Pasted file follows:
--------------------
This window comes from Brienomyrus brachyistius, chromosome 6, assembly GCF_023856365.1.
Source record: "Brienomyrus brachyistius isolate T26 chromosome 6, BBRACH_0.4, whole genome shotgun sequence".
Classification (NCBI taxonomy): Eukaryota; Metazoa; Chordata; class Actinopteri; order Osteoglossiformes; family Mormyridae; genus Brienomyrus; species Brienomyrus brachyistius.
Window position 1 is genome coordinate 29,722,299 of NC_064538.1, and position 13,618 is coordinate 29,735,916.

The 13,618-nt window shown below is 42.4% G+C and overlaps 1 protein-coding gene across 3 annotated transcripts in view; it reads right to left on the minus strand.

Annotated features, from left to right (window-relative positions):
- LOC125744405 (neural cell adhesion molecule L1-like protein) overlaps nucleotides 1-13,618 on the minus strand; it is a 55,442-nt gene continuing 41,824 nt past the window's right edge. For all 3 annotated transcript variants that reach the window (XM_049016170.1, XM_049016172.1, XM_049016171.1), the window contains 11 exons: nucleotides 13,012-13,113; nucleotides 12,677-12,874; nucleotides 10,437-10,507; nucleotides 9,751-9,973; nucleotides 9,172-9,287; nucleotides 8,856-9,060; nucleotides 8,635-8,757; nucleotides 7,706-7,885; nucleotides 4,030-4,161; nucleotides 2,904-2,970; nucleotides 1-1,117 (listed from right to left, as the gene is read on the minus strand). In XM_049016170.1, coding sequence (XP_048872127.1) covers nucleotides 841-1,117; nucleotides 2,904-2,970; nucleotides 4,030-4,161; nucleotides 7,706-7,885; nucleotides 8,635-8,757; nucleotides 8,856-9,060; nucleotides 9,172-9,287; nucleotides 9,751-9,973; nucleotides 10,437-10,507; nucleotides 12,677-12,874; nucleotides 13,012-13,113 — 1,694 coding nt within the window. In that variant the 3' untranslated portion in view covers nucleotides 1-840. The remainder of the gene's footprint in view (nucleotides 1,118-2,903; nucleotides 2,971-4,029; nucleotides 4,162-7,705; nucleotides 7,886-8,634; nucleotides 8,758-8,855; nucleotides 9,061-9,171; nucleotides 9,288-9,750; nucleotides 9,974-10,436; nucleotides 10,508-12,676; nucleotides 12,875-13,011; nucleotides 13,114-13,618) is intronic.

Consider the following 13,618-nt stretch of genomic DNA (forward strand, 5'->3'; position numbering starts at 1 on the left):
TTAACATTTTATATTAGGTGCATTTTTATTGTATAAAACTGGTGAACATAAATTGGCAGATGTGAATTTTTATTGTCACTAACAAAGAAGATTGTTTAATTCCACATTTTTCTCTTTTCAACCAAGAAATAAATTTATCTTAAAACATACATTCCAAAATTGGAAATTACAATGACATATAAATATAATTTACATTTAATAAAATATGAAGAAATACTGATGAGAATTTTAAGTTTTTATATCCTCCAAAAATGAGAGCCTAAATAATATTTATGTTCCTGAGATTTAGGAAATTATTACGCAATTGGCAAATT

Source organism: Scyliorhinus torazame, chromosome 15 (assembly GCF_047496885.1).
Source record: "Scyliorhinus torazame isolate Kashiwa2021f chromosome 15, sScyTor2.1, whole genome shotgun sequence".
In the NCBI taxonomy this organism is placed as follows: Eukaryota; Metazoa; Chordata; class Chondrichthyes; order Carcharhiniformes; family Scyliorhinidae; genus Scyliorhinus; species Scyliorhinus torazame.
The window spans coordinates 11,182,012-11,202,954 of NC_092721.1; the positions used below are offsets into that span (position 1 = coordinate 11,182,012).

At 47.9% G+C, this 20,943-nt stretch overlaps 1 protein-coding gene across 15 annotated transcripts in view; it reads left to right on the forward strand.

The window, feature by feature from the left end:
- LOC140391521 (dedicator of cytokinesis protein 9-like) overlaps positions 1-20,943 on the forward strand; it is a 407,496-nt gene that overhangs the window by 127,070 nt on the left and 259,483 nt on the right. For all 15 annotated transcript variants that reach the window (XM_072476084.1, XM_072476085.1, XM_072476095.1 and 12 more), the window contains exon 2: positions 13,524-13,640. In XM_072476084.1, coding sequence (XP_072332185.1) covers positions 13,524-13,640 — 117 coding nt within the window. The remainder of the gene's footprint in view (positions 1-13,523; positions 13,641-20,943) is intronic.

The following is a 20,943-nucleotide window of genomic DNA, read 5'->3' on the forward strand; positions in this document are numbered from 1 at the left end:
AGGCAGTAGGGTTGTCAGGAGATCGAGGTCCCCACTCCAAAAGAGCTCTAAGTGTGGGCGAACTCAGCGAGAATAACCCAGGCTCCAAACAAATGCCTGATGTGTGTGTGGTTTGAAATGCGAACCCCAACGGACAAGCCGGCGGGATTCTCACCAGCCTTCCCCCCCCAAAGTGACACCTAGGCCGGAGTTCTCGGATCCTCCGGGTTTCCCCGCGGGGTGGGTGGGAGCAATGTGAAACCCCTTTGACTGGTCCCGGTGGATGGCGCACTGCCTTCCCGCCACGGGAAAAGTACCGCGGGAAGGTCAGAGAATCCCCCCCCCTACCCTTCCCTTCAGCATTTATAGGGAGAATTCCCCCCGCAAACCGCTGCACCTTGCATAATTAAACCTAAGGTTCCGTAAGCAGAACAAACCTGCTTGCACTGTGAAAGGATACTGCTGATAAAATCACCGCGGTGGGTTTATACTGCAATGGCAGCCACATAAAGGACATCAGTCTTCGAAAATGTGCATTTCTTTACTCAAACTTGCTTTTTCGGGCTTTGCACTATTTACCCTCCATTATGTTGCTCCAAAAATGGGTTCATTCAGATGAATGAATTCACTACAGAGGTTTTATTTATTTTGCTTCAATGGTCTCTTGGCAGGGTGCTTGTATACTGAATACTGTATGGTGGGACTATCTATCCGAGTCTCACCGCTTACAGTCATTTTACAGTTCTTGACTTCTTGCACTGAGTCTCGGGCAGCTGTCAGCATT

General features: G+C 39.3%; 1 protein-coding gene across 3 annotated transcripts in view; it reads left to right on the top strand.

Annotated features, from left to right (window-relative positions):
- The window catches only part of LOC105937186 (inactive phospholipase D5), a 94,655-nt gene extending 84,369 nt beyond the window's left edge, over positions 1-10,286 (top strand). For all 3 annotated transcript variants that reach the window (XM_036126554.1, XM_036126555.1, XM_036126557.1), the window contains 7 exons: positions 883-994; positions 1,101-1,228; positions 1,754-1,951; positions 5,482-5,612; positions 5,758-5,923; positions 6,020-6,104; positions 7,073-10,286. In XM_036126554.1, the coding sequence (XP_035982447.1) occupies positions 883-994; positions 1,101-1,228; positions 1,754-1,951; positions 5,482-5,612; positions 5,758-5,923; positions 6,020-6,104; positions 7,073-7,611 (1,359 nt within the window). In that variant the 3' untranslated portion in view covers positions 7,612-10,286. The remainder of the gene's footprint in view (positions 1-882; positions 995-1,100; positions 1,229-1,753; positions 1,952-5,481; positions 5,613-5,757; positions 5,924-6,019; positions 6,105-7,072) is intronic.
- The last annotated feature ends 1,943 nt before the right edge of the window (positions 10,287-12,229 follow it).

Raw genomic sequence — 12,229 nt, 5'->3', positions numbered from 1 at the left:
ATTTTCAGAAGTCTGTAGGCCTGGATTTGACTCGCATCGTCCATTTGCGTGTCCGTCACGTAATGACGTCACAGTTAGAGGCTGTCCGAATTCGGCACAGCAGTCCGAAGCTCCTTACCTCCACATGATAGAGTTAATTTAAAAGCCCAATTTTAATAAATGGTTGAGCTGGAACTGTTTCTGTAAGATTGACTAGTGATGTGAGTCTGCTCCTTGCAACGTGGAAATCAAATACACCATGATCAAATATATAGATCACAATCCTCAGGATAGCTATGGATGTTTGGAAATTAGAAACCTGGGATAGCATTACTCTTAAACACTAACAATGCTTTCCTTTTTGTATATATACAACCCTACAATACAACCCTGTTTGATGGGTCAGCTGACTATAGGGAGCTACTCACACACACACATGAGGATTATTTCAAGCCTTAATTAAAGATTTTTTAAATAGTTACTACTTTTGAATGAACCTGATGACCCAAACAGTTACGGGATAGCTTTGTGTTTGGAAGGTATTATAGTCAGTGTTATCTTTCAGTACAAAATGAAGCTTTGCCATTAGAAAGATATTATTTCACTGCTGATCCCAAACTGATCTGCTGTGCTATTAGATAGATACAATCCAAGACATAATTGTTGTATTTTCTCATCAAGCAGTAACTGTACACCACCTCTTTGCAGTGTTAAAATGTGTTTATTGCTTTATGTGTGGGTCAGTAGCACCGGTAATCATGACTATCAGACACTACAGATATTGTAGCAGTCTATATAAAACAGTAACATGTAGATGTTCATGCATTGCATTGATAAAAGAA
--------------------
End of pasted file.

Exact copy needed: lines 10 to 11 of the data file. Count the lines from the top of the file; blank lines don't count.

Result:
Source organism: Scyliorhinus torazame, chromosome 15 (assembly GCF_047496885.1).
Source record: "Scyliorhinus torazame isolate Kashiwa2021f chromosome 15, sScyTor2.1, whole genome shotgun sequence".